I juz knew Louie would surface again to blow off the stuff stored in his lungs. RSS Hissink.

    As I’ve said before here, I know fuck all about climate science but I’m a world-leading pro at smelling out the astroturfing/PR/FUD stuff I used to do for a living.

    But I’ll give Louie credit for the kind of sheer relentless boneheaded wackiness that eventually and always scares off the traceable funding faucets. It’s now clear he’s not in it for the money. He’s an aging crank focusing fanatically on a few big shiny things ‘cos there’s fuckall else going on his life.

    “What global warming?
    “Not measured so far.”

    Yes, you can’t this make this stuff up folks. Even my former paymasters at Royal Dutch Shell would have blanched at that.

  14. #14 Ian Gould
    June 14, 2005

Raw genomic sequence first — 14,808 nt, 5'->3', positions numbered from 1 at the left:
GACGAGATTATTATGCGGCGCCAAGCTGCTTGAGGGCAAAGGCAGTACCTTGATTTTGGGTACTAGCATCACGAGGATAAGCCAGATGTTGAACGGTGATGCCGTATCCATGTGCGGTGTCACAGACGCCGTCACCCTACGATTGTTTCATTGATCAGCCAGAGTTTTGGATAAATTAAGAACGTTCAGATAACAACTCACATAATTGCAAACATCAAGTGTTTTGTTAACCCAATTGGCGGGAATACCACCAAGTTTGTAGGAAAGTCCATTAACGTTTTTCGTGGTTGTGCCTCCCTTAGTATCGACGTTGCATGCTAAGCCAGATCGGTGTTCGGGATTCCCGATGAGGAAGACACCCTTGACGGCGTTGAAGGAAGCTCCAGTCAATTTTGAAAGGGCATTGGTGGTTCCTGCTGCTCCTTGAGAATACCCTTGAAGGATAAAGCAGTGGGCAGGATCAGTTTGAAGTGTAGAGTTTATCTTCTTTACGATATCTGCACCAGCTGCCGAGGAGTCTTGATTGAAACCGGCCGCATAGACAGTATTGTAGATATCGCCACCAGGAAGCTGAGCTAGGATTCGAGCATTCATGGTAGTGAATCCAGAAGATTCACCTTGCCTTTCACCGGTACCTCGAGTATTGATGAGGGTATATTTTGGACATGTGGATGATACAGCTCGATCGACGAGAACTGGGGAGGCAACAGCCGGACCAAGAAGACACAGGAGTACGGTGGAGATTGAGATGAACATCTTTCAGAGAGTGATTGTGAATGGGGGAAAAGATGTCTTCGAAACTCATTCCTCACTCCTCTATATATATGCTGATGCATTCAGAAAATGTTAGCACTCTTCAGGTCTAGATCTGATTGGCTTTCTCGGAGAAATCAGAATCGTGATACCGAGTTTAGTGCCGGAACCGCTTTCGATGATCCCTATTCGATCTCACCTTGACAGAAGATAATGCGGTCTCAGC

Type “Lomborg” and “economics” into google.

    The msot obviously flaw in Lomborg’s reasoning is the forced choice implicit in his “Copenhagen Consensus”.

    Even if we accept that there are some activities which may have a greater return on investment than fixing global warming, we aren’t necessarily forced to coose between just these two options.

    Maybe investing $1 billion in, for example, vaccinations for children in develoepd countries has a higher expected net return than investing $1 billion in, for example, reafforestation, but we have a world economy worth at least $30 trillion a year.

    It shouldn’t be too difficult to identify existing ependiture which has a lower (or negative) rate of return than both.

    Having said that, Lomborg’s estimates of the coist and benefits of addressing global warming are suspect and he seems to have picked the figures that best advance his case in both instances.

  15. #15 Ender
    June 15, 2005